DÄ internationalArchive43/2007Global theme issue on poverty and human development: Poverty and Health

Page-One Editorial

Global theme issue on poverty and human development: Poverty and Health

Dtsch Arztebl 2007; 104(43): A-2905

Baethge, C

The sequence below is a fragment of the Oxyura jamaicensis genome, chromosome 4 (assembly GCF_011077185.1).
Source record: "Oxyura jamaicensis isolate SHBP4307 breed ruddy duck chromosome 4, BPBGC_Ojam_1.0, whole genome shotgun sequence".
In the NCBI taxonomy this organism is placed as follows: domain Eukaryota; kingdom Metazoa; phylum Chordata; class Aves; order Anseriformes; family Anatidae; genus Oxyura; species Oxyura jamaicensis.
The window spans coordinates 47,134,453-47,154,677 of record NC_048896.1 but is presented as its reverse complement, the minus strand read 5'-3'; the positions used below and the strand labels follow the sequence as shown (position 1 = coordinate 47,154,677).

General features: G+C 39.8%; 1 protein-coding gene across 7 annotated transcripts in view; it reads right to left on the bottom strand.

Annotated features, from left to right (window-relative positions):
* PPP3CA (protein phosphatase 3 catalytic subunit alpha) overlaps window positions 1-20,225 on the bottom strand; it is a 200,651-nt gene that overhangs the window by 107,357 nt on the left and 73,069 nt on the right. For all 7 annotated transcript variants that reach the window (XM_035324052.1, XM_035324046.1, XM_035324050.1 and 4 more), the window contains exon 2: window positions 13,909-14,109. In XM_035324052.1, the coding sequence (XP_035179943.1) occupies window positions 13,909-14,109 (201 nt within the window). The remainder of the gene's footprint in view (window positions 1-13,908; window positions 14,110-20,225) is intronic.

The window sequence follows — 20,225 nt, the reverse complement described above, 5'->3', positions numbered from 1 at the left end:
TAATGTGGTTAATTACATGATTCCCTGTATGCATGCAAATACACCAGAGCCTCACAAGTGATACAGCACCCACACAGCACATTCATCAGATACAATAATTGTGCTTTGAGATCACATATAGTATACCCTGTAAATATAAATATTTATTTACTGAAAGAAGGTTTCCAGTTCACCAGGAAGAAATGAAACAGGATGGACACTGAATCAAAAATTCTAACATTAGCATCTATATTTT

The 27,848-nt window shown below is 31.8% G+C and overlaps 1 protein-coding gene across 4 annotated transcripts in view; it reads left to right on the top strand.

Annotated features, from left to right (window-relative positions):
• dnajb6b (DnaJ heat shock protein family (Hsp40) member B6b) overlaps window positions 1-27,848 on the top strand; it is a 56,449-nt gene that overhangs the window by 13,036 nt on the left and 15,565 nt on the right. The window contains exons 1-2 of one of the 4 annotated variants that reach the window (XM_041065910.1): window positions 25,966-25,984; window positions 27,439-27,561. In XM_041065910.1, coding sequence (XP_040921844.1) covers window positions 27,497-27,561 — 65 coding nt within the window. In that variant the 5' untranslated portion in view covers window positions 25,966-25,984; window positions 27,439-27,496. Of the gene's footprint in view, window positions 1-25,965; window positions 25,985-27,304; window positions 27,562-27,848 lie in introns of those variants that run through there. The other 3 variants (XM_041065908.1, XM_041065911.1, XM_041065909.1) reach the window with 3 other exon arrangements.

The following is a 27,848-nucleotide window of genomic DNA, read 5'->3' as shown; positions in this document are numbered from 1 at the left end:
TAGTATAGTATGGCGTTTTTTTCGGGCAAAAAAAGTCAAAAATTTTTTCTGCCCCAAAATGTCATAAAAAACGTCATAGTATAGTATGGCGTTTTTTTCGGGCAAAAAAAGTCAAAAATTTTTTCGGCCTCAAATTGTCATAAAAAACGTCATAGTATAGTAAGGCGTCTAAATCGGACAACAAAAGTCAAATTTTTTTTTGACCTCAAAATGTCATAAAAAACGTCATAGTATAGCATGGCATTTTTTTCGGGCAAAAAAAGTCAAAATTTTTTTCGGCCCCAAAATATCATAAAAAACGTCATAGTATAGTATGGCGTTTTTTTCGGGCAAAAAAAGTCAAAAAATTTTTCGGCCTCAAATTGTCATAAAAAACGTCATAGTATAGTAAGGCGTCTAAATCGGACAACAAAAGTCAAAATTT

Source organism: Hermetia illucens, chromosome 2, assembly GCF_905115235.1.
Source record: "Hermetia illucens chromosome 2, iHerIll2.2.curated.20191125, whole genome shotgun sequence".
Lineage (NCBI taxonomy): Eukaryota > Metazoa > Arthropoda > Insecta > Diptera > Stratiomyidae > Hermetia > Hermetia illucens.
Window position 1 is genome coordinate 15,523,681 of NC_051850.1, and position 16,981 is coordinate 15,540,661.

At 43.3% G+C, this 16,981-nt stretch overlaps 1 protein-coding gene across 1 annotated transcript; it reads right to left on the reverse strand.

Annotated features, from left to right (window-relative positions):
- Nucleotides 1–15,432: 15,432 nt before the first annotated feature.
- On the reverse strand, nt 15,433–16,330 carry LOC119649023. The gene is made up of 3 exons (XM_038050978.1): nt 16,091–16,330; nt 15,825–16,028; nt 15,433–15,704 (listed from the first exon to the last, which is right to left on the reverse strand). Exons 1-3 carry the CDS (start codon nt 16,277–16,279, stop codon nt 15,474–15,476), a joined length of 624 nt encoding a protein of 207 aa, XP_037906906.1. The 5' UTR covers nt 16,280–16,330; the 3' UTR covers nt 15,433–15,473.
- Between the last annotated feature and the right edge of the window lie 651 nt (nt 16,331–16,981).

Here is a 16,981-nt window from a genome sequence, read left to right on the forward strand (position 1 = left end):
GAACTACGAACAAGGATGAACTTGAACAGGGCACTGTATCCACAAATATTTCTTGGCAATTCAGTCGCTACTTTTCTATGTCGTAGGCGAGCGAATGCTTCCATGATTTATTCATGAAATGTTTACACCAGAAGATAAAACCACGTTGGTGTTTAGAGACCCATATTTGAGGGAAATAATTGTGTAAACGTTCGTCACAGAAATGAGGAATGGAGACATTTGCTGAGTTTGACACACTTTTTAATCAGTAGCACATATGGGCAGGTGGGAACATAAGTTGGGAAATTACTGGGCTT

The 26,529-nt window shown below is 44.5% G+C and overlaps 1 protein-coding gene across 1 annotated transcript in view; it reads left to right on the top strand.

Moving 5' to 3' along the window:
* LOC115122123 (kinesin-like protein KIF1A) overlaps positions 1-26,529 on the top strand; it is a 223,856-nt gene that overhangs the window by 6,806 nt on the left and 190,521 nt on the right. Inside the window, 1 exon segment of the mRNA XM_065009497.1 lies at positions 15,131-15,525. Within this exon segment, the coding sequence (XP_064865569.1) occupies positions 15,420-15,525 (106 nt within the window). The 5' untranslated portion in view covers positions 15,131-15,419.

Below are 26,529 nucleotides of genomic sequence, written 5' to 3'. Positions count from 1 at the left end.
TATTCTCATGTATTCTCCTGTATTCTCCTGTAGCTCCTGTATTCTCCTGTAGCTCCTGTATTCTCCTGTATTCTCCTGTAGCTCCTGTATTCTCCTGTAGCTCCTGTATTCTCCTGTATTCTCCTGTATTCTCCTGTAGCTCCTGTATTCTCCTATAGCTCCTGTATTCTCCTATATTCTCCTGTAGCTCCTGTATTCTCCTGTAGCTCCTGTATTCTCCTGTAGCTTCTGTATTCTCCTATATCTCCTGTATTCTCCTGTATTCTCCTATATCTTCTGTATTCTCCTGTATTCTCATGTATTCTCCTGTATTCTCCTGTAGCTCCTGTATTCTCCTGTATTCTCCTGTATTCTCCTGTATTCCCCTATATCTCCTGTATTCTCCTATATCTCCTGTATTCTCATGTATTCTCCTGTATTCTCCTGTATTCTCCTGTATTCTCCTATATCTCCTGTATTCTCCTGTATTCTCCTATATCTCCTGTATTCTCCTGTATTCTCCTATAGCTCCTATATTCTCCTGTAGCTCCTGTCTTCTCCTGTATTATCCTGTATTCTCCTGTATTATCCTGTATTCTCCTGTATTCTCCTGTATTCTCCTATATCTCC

This issue is devoted to the subject of poverty. It is a Theme Issue on a single topic, the relationship between social conditions and health. The acute onset of many types of illness and the prompt effectiveness of many forms of treatment tend to obscure the fact that disease is often the final result of a long history of social problems. The more we step back, the more obvious the interaction between living conditions and disease becomes. This is particularly true for children: thus, Thomas Lampert and Bärbel-Maria Kurth, in their article, describe the close association of low social status with obesity and mental abnormalities, as revealed by data from the German Health Interview and Examination Survey for Children and Adolescents (p. A 2944). By publishing this Theme Issue, we are participating in a joint project with a large number of international medical journals that will all be reporting on poverty and health in their current issues. The project, called the "Global Theme Issue on Poverty and Human Development," is the third so far in a series of Theme Issue projects on worldwide problems sponsored by the Council of Science Editors (an international organization of editors of scientific journals). In 1996, more than 200 articles in 36 specialized journals drew attention to the global threat of infectious diseases; a year later, in 1997, almost 100 journals addressed the subject of aging. This week, more than 230 journals will be participating in the Global Theme Issue project, ranging from JAMA and Nature to the Ghana Medical Journal and the Icelandic Journal of Nursing. Deutsches Ärzteblatt is taking part for the first time, and is the only German-language journal to do so (see http://www.councilscienceeditors.org/globalthemeissue.cfm). Sunna Gieseke (p. A2930) describes how St. Boniface's Abbey, a Benedictine monastery in Munich, has devoted itself to the care of the homeless. Meanwhile, a private, non-profit organization called "Armut und Gesundheit in Deutschland e.V." („Poverty and Health in Germany“) does its best to support the inhabitants of the "Zwerchallee" homeless settlement in Mainz on an even more comprehensive scale, as reported by Heike Korzilius (p. A 2918): health education, nutritional and vaccination counselling, sports, relaxation exercises for violence prevention – all of these programs are intended to help the homeless help themselves. It is an established fact that unemployment and illness appear together more often than they would be expected to by chance alone, but does unemployment cause illness or vice versa? This question is addressed by Andreas Weber and his coauthors in their review article (p. A2957). Another team of authors led by Walther Heipertz, head physician of the German Federal Labor Agency, explains how cooperation between physicians and insurance assessors can improve the situation of the unemployed (p. A 2957). Viviane Brunne of the German Research Network on HIV/AIDS shows all the ways this disease harms not just the immune systems of its victims, but also the national economies (p. A2932). Infant mortality in Germany is currently about 4 per 1000 births, a low level compared to many other countries' figures. Nonetheless, as Oliver Razum and Jürgen Breckenkamp point out (p. A2950), a social gradient exists within Germany: in the German state of North Rhine-Westphalia, for example, mortality among the newborn infants of foreign parents is more than twice that of German neonates. The situation is much more dramatic in many poor countries, and the authors, making an international comparison, describe the factors leading to high infant mortality. Poverty and Health: a regional topic and a global one, a challenge for society and for each and every physician. I hope very much that the articles in this Theme Issue meet with your interest. Dtsch Arztebl 2007; 104(43): A 2905